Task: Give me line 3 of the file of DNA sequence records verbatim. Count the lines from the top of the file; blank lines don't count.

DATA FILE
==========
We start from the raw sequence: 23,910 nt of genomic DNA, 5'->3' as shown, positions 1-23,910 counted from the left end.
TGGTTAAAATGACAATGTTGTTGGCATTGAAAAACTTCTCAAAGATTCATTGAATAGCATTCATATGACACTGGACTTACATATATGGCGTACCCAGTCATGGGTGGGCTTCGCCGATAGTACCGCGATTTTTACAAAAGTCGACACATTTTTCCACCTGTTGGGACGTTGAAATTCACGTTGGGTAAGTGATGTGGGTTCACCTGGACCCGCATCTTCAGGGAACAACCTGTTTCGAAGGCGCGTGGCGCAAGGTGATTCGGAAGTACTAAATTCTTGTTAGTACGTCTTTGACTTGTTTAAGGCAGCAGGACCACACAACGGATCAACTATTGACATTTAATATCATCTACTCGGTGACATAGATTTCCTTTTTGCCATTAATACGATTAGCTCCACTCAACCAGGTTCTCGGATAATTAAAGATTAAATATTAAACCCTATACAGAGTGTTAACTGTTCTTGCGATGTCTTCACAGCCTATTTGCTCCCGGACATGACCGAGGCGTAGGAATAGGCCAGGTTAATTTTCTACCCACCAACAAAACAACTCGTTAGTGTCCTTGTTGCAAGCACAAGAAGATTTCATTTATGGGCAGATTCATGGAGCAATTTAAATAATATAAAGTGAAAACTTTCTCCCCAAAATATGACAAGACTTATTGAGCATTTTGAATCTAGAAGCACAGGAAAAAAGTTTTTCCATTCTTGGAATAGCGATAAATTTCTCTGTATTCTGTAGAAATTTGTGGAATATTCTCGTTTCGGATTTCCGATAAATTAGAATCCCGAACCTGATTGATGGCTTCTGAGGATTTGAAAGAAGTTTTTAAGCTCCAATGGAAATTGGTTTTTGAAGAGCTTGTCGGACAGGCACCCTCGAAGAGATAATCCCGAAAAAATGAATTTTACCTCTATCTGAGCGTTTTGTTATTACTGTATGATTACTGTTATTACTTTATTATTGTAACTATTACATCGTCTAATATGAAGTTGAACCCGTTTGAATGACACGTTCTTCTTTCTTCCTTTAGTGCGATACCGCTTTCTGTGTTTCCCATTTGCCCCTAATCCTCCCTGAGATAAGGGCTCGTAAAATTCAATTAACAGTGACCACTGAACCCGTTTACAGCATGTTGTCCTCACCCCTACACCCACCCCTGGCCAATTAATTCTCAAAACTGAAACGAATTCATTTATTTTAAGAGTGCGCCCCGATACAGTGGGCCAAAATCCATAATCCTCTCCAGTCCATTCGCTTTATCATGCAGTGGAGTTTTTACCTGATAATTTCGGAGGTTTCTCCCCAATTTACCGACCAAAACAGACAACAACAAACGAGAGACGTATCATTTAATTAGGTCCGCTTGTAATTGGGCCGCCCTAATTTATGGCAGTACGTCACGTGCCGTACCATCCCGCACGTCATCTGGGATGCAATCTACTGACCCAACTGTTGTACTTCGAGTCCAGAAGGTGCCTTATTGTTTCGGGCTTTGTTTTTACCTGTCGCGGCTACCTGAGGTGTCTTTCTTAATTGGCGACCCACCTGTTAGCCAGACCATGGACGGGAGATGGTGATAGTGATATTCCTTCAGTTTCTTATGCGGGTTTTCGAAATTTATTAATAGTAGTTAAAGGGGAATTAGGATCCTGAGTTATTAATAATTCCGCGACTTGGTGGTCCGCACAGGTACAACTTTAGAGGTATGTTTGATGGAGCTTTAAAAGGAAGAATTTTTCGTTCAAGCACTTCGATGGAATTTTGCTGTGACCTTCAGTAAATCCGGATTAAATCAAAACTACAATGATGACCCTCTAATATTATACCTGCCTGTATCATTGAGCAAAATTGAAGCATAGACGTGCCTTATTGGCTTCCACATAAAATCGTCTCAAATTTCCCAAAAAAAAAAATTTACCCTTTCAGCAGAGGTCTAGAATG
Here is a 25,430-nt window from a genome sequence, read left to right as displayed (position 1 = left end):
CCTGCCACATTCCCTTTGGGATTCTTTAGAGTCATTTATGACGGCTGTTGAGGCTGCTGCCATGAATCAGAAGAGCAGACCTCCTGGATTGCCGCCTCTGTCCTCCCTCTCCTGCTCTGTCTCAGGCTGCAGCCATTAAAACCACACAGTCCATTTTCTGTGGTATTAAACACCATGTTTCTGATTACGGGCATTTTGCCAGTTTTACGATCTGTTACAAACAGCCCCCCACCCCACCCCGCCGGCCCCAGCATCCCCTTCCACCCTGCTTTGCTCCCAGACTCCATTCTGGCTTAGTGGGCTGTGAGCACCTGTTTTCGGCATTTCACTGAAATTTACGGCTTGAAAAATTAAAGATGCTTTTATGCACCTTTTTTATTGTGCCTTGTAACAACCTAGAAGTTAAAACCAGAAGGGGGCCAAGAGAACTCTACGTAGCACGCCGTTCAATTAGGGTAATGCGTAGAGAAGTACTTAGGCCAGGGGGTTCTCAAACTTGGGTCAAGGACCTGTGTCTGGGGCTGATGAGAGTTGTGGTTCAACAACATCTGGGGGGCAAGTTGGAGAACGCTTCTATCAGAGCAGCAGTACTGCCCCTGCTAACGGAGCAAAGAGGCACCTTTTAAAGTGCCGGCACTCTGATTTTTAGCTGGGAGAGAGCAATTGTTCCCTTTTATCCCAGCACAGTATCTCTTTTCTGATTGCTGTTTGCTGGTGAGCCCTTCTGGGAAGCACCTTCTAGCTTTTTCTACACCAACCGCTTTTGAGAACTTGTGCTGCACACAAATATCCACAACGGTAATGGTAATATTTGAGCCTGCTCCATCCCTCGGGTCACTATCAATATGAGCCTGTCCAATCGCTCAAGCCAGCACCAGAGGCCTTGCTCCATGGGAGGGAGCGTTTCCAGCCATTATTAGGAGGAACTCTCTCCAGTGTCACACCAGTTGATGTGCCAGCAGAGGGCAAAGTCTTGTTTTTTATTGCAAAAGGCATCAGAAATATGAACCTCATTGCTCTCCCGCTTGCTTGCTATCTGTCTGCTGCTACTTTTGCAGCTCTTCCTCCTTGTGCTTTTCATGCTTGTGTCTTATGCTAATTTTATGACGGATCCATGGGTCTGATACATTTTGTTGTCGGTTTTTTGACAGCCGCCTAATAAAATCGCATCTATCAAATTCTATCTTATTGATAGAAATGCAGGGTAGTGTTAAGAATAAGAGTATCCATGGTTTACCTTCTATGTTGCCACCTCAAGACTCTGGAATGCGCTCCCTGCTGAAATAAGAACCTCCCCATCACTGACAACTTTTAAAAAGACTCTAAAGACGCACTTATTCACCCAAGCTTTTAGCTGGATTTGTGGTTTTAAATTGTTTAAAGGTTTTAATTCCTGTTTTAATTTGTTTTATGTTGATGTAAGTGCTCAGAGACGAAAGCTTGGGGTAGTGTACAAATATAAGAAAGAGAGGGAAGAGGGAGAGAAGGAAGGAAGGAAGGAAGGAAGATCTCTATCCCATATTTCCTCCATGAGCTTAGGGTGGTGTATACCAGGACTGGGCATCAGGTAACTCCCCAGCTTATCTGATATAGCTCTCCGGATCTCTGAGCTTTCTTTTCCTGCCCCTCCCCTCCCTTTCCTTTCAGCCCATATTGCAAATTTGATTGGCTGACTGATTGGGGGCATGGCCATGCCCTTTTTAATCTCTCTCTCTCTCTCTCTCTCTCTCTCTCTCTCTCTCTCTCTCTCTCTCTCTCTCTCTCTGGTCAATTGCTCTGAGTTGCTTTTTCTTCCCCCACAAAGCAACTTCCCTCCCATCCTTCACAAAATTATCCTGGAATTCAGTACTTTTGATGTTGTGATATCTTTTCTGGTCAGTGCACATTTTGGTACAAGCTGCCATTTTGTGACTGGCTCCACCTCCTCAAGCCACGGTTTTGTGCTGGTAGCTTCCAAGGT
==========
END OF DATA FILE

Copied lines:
Here is a 25,430-nt window from a genome sequence, read left to right as displayed (position 1 = left end):